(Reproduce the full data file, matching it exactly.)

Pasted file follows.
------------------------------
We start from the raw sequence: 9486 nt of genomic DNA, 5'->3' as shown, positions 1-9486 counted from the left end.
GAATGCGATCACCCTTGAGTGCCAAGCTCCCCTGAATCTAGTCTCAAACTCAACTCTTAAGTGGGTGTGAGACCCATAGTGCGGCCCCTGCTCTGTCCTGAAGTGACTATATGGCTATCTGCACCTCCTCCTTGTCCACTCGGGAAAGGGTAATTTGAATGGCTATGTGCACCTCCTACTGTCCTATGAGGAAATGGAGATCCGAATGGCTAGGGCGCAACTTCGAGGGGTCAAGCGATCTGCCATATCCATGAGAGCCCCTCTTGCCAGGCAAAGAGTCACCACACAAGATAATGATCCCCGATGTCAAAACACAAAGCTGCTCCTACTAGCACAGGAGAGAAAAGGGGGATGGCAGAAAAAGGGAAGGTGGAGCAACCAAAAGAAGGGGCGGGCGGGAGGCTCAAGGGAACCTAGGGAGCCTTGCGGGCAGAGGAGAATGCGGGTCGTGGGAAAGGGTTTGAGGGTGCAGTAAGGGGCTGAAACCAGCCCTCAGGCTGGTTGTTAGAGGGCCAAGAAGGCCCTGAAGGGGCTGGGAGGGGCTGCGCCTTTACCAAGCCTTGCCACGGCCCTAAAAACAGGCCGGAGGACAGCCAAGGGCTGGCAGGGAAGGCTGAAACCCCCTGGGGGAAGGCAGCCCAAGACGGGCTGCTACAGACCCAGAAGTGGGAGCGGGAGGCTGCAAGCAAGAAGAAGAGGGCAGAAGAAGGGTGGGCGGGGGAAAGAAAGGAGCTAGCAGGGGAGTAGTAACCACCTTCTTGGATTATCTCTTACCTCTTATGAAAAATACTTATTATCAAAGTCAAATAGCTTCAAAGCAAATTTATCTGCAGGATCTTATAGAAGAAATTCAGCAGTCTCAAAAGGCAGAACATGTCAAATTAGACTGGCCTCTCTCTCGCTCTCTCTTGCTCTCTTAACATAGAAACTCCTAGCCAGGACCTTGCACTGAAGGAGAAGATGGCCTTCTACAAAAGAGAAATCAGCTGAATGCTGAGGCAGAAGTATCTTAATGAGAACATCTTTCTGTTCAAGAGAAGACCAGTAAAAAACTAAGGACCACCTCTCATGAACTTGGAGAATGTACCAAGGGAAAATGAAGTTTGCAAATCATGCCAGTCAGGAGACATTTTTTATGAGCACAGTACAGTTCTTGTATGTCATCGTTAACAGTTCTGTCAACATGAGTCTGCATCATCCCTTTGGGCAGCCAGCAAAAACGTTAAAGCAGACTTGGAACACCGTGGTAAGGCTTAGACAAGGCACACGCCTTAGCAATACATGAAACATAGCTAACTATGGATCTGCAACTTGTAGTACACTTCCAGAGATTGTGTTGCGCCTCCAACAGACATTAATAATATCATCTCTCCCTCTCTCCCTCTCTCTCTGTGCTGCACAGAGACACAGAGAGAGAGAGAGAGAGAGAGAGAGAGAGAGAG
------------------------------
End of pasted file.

We start from the raw sequence: 9486 nt of genomic DNA, 5'->3' as shown, positions 1-9486 counted from the left end.
GAATGCGATCACCCTTGAGTGCCAAGCTCCCCTGAATCTAGTCTCAAACTCAACTCTTAAGTGGGTGTGAGACCCATAGTGCGGCCCCTGCTCTGTCCTGAAGTGACTATATGGCTATCTGCACCTCCTCCTTGTCCACTCGGGAAAGGGTAATTTGAATGGCTATGTGCACCTCCTACTGTCCTATGAGGAAATGGAGATCCGAATGGCTAGGGCGCAACTTCGAGGGGTCAAGCGATCTGCCATATCCATGAGAGCCCCTCTTGCCAGGCAAAGAGTCACCACACAAGATAATGATCCCCGATGTCAAAACACAAAGCTGCTCCTACTAGCACAGGAGAGAAAAGGGGGATGGCAGAAAAAGGGAAGGTGGAGCAACCAAAAGAAGGGGCGGGCGGGAGGCTCAAGGGAACCTAGGGAGCCTTGCGGGCAGAGGAGAATGCGGGTCGTGGGAAAGGGTTTGAGGGTGCAGTAAGGGGCTGAAACCAGCCCTCAGGCTGGTTGTTAGAGGGCCAAGAAGGCCCTGAAGGGGCTGGGAGGGGCTGCGCCTTTACCAAGCCTTGCCACGGCCCTAAAAACAGGCCGGAGGACAGCCAAGGGCTGGCAGGGAAGGCTGAAACCCCCTGGGGGAAGGCAGCCCAAGACGGGCTGCTACAGACCCAGAAGTGGGAGCGGGAGGCTGCAAGCAAGAAGAAGAGGGCAGAAGAAGGGTGGGCGGGGGAAAGAAAGGAGCTAGCAGGGGAGTAGTAACCACCTTCTTGGATTATCTCTTACCTCTTATGAAAAATACTTATTATCAAAGTCAAATAGCTTCAAAGCAAATTTATCTGCAGGATCTTATAGAAGAAATTCAGCAGTCTCAAAAGGCAGAACATGTCAAATTAGACTGGCCTCTCTCTCGCTCTCTCTTGCTCTCTTAACATAGAAACTCCTAGCCAGGACCTTGCACTGAAGGAGAAGATGGCCTTCTACAAAAGAGAAATCAGCTGAATGCTGAGGCAGAAGTATCTTAATGAGAACATCTTTCTGTTCAAGAGAAGACCAGTAAAAAACTAAGGACCACCTCTCATGAACTTGGAGAATGTACCAAGGGAAAATGAAGTTTGCAAATCATGCCAGTCAGGAGACATTTTTTATGAGCACAGTACAGTTCTTGTATGTCATCGTTAACAGTTCTGTCAACATGAGTCTGCATCATCCCTTTGGGCAGCCAGCAAAAACGTTAAAGCAGACTTGGAACACCGTGGTAAGGCTTAGACAAGGCACACGCCTTAGCAATACATGAAACATAGCTAACTATGGATCTGCAACTTGTAGTACACTTCCAGAGATTGTGTTGCGCCTCCAACAGACATTAATAATATCATCTCTCCCTCTCTCCCTCTCTCTCTGTGCTGCACAGAGACACAGAGAGAGAGAGAGAGAGAGAGAGAGAGAGAGAG